The Woman Review

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Successful town lawyer Chris (Sean Bridgers) finds a feral woman outside his house. Taking her in, he attempts to teach her civilsation, but things don't end well. At all.


It’s more than a little disingenuous to call a movie with such a misogynist villain a feminist tract, but it’s not impossible to see this as both a satire on post-9/11 foreign policy and a link in the macabre chain that began with Psycho. In having the outwardly respectable Cleek clan capture and abuse a feral creature plucked from the Maine backwoods, director Lucky McKee has consciously courted controversy. Moreover, he dwells so lasciviously on the sin that the denunciation of Sean Bridgers’ domestic tyranny lacks sincerity. But the dark sitcomedic mood is determinedly maintained, and Angela Bettis and Lauren Ashley Carter are chillingly effective as Bridgers’ victimised wife and daughter.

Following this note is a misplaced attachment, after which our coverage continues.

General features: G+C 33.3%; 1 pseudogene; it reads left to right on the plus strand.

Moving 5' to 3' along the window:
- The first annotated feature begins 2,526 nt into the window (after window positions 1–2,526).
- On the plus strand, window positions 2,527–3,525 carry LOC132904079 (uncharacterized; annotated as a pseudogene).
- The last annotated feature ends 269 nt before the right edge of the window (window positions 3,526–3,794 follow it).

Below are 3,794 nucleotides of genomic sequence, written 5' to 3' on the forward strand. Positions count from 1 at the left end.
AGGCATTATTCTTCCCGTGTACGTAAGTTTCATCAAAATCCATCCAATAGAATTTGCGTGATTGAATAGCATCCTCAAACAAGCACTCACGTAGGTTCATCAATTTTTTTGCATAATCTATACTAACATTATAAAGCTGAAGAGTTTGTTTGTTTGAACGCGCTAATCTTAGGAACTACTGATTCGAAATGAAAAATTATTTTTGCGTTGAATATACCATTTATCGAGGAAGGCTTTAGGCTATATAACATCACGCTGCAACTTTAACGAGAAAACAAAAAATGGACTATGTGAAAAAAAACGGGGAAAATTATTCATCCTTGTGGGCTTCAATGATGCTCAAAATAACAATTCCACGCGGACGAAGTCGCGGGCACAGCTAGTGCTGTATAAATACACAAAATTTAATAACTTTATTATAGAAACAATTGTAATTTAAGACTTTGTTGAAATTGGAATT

So horrifying it caused a number of hardcore journos to storm out of its Sundance screening, btu if you've got thick, thick skin, you might find something here.